When To Turn Around to See What Happened to Your Buddy?

Discussion in 'The Perfect Line and Other Riding Myths' started by Ray916MN, Oct 15, 2021.

  1. Ray916MN

    Ray916MN Dim Mak

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    I was riding TN 421 (aka The Snake) yesterday and came around a corner and found a rider lying face down in the roadway with his bike laying on his legs. I was checking him out when a car came by. Got them to call for an ambulance. 79 year old guy. No life threatening injuries as best as I could tell. Conscious, but clearly hurting. Got him comfortable. First responders arrived in about 5 minutes and I was on the scene for another 10 minutes. Guy was following a friend on a BMW. As I was getting ready to leave 2 riders who were down at the Shady Valley Country Store came by and I stopped them and told them if they saw a BMW rider stopped on the side of the road to tell him his buddy had been in an accident. By the time I left the friend still hadn't shown up. I did see the ambulance and sheriff going to accident and I didn't see a BMW rider going the opposite way on 421 till maybe 3 miles further down 421 after seeing the sheriff.

    Is it bad when the first responders, ambulance and sheriff get to your riding buddy before you figure out you should turn around to see what happened to him?
    #1
  2. mikes'gs

    mikes'gs BOTTOM DWELLER Supporter

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    1st... apparently they were'nt that good of friends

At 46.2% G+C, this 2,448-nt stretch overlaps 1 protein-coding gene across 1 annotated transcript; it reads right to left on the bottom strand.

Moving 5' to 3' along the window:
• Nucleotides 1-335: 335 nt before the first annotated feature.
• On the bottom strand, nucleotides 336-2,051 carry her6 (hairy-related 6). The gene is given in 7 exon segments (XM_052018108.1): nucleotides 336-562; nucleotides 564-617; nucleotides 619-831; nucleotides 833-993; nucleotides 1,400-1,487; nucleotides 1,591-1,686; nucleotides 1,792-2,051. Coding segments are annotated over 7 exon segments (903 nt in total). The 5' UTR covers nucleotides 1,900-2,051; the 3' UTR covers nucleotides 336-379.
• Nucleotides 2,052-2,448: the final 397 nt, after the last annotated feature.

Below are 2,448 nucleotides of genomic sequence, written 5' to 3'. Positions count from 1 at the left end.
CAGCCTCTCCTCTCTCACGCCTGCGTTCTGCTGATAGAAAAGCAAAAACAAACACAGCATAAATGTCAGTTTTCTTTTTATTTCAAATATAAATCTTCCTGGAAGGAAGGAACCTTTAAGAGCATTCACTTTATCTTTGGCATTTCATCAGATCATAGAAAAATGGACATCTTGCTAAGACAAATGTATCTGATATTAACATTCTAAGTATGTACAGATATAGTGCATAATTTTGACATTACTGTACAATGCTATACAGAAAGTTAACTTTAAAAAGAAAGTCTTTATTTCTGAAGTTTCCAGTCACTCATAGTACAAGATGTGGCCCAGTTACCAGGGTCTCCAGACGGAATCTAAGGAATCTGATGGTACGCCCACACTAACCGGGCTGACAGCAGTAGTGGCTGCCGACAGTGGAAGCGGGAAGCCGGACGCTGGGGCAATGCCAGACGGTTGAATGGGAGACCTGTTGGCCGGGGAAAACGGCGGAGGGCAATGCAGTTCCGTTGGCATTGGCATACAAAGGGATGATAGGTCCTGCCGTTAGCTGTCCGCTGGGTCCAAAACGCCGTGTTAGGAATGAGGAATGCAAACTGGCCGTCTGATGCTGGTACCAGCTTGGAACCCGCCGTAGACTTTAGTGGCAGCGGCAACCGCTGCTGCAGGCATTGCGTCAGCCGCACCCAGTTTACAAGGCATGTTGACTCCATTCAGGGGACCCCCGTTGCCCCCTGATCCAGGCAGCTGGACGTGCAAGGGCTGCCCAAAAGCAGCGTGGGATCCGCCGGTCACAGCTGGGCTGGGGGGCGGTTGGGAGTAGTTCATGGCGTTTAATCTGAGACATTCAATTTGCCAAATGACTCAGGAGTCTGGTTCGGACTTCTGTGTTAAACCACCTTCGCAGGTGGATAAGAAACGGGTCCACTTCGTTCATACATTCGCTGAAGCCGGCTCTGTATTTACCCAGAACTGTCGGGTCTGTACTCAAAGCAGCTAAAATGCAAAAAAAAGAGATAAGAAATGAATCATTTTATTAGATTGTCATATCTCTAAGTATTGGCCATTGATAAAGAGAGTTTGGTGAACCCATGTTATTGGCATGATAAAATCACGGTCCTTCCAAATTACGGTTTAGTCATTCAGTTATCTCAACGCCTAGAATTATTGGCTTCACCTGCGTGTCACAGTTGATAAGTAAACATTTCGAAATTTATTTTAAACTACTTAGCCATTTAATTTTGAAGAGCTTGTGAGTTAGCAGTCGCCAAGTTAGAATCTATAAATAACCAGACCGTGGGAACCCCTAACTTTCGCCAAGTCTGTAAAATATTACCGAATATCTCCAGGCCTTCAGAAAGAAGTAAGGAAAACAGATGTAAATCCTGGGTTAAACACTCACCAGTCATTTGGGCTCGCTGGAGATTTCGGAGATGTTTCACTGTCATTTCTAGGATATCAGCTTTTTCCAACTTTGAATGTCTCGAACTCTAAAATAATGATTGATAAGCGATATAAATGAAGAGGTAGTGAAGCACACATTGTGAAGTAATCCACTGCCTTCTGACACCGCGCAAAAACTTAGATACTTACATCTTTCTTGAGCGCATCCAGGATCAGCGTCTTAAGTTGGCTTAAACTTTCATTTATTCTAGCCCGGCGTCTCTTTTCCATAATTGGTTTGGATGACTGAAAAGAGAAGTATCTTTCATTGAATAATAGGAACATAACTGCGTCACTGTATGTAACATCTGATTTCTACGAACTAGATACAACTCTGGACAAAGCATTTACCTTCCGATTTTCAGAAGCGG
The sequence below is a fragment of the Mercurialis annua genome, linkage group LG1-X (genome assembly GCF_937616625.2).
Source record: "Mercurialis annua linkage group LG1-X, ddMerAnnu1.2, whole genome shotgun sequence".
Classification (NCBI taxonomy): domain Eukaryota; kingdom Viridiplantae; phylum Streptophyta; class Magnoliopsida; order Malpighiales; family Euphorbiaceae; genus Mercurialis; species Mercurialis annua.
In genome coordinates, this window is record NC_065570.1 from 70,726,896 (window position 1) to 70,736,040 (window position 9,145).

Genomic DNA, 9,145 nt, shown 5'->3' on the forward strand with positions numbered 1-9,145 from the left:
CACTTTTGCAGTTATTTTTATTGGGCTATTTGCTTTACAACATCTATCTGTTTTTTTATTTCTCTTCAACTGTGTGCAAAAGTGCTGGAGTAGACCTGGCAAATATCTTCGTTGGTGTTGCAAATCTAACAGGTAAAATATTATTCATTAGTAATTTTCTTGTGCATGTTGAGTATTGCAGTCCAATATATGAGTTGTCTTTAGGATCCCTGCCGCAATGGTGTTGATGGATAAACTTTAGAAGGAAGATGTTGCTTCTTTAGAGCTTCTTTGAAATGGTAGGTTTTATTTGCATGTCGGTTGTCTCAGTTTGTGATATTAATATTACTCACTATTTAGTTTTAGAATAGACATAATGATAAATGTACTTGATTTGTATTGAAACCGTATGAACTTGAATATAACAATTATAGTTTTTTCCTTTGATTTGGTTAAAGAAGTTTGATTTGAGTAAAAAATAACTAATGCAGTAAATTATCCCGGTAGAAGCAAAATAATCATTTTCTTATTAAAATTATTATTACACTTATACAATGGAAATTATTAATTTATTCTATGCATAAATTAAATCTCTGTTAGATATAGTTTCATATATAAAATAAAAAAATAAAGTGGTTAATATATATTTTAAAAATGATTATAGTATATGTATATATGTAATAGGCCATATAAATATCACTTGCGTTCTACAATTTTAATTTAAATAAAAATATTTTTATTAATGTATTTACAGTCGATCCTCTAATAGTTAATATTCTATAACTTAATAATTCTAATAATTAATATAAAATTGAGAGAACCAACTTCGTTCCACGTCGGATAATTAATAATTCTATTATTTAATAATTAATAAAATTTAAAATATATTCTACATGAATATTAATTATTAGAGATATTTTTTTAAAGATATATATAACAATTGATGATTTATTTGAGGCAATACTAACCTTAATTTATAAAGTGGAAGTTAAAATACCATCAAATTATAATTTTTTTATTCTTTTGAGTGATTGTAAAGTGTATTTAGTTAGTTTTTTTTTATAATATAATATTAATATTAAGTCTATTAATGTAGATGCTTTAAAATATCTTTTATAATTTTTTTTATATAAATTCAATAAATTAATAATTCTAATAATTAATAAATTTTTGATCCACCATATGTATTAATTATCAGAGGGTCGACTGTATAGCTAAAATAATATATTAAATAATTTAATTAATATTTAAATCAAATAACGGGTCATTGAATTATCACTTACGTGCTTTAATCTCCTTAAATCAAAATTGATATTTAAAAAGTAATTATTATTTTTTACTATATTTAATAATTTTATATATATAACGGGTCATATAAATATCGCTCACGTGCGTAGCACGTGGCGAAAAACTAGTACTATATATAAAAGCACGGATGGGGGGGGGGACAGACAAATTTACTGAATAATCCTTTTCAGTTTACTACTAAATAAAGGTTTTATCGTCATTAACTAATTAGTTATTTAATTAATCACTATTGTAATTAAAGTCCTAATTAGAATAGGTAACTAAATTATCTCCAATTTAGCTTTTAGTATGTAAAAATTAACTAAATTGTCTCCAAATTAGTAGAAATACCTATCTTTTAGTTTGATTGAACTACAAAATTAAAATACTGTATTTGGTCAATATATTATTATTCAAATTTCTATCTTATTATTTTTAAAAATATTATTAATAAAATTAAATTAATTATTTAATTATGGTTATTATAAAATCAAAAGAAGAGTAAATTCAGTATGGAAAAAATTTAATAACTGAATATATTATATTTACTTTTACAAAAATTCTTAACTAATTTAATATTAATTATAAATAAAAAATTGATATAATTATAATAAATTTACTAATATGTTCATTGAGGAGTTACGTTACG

#2
  3. rd400racer

    rd400racer Long timer

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    :photog OK, that was a spit take:D

    And I think this thread would be more appropriate in The Perfect Line section.
    #3
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  4. Sideroadrod

    Sideroadrod Been here awhile

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    I was taught that it is proper etiquette to always keep a look out for the rider behind you in your mirrors. if you suspect that something may be wrong for a variety of reasons, you should pull over and wait and or then turn around. This can obviously vary depending on the familiarity of the riders in the group and or any coms they may be running.
    Riding off road or dualsport, my group of riding friends always wait up at any forks on the trails so that no one gets lost or left behind.

    Cheers SSR
    #4
  5. oldoval

    oldoval Pleasant as fuck

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    Jesus, I'm supposed to babysit the riders behind me? This is why I ride alone.

    I'm afraid I'll never make Road Captain.

    .
    #5
  6. mikes'gs

    mikes'gs BOTTOM DWELLER Supporter

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    it's not what it's cracked up to be..
    #6
  7. Lead Wrist

    Lead Wrist Mehr Gelände Weniger Straße

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    Ouch... There are some group ride rules which rider ahead of the fallen one clearly didn't follow... :bluduh
    #7
  8. mrbreeze

    mrbreeze I keep blowing down the road Supporter

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    Crashing and ruining the ride for the others in your group is so inconsiderate!